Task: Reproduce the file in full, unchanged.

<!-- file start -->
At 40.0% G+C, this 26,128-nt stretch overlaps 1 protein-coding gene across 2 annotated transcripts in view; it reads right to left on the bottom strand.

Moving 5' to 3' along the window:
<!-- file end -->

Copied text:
At 40.0% G+C, this 26,128-nt stretch overlaps 1 protein-coding gene across 2 annotated transcripts in view; it reads right to left on the bottom strand.

Moving 5' to 3' along the window: